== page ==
After finishing his degree at Stout, Saunders hopped the pond to pursue his culinary training at Le Cordon Bleu in London. "Instantly when I went to culinary school and got a job in the kitchen I knew that this was my career path and that this was want I wanted to do."
After completing his stint at Le Cordon Bleu he spent a few months working in the kitchen at the well-known, Michelin-Starred restaurant Chez Bruce under Chef Bruce Poole. "To this day it was the toughest job I've had, he was the toughest chef. He was British, French trained almost Gordon Ramsey style; maybe worse," recalls Saunders, "I still go and check out his menus online."
After coming back to Minnesota from his time abroad, Saunders was set on the idea of working on one of the two Twin Cities super-restaurants at the time, Goodfellow's or La Belle Vie. At the time neither restaurant had any openings, but then Goodfellow's executive sous chef Jack Riebel had suggested looking into a new restaurant that was about to about open in Downtown Minneapolis called Vincent. Saunders spent several years working under local French resident Vincent Francoual. After working as Vincent's sous chef mastering the art of French cuisine, Saunders finally had the opportunity to fulfill his Goodfellow's/La Belle Vie dream. When Jack Riebel made his transition from Goodfellow's out to La Belle Vie in Stillwater, he hired Saunders as his sous chef. "Jack and I kind of kept a relationship going because he would come and eat at Vincent and I would go and eat at Goodfellow's and we just kind of kept the relationship going," recants Saunders, "and then he got hired out at La Belle Vie when Tim and Josh opened Solera, so Jack recruited me to be his sous chef at La Belle Vie. I got to work with the sous chef from Goodfellow's at La Belle Vie, so it was like my patience was... it was exactly what I wanted to do!"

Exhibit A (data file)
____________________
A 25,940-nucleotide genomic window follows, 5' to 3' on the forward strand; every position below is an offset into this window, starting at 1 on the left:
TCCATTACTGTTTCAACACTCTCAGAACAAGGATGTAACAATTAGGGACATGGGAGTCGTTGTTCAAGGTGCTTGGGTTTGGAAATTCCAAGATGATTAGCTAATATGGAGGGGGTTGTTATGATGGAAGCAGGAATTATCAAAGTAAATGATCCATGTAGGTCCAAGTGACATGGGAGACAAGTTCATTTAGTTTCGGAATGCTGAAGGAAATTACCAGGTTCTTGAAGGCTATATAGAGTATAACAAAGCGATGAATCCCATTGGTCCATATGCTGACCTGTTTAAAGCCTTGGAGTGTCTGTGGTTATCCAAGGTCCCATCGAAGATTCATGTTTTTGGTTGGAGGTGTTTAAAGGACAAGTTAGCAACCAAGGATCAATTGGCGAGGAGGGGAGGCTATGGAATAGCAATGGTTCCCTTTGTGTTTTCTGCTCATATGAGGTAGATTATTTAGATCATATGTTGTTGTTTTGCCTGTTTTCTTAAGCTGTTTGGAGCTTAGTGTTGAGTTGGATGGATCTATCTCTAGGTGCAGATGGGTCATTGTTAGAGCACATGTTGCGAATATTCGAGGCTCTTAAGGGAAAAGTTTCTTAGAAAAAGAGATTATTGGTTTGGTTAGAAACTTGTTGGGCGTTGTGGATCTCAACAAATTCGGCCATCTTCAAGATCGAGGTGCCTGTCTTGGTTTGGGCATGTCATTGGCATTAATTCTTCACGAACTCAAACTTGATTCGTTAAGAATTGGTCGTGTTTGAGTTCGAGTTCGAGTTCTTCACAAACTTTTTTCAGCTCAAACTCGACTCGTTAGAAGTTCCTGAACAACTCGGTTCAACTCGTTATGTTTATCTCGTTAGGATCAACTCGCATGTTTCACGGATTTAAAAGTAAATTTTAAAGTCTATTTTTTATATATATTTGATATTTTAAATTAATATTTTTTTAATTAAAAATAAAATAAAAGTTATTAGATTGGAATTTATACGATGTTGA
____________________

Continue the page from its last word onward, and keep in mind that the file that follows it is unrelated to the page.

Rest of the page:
After a year working at Minnesota's culinary mecca, Saunders moved on to do a brief stint at what was then, the newly opened A Rebores (now Meritage), but quickly decided that the time had come to move out and start his own thing. Shortly thereafter, the Northeast Minneapolis restaurant Fugaise was born. Despite having a small cult following, the 2007 recipient of the City Pages Best French Restaurant award was forced to close. Saunders tells, "I went on to open Fugaise in NE Minneapolis. We were open for about 3 ½ years, but in the end it wasn't the ideal location. I think there was some business moves I could've done a little bit different, just being a kind of green on the location and knowing what customers wanted at that time and in the end it didn't work out and we had to close."